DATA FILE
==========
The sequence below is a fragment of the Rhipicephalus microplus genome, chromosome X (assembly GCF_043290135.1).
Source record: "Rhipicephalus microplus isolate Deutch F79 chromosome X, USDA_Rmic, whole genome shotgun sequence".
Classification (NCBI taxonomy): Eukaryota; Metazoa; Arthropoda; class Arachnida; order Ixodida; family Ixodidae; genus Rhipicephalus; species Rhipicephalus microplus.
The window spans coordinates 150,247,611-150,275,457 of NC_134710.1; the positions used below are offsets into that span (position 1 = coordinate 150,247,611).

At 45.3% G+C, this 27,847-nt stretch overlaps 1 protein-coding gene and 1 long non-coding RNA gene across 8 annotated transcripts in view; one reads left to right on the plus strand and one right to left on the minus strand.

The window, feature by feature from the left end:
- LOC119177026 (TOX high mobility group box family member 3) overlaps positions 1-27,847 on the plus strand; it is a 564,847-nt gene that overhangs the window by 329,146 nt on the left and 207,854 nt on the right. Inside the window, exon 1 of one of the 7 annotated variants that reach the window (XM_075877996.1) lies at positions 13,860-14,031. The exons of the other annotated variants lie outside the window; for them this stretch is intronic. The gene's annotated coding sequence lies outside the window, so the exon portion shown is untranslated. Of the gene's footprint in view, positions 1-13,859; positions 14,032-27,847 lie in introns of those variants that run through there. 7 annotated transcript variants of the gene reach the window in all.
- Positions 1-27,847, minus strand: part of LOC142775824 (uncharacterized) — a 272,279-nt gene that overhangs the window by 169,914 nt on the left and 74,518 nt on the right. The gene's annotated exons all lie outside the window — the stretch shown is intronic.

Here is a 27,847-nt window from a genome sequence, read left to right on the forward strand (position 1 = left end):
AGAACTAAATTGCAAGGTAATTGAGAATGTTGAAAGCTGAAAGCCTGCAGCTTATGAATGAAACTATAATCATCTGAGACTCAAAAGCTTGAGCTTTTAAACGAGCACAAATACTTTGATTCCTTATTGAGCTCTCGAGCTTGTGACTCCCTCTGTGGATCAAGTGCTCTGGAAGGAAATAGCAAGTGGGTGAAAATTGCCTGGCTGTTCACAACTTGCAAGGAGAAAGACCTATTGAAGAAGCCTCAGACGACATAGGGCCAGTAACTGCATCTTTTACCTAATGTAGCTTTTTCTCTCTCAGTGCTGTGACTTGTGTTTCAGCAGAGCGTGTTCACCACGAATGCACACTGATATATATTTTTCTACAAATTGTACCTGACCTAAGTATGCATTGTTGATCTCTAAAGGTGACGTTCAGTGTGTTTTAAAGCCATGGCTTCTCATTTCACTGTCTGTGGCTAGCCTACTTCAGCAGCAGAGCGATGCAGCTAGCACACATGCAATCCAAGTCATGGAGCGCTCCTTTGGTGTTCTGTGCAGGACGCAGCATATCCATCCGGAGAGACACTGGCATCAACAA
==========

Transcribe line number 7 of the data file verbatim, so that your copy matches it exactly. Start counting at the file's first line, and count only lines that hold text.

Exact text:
- LOC119177026 (TOX high mobility group box family member 3) overlaps positions 1-27,847 on the plus strand; it is a 564,847-nt gene that overhangs the window by 329,146 nt on the left and 207,854 nt on the right. Inside the window, exon 1 of one of the 7 annotated variants that reach the window (XM_075877996.1) lies at positions 13,860-14,031. The exons of the other annotated variants lie outside the window; for them this stretch is intronic. The gene's annotated coding sequence lies outside the window, so the exon portion shown is untranslated. Of the gene's footprint in view, positions 1-13,859; positions 14,032-27,847 lie in introns of those variants that run through there. 7 annotated transcript variants of the gene reach the window in all.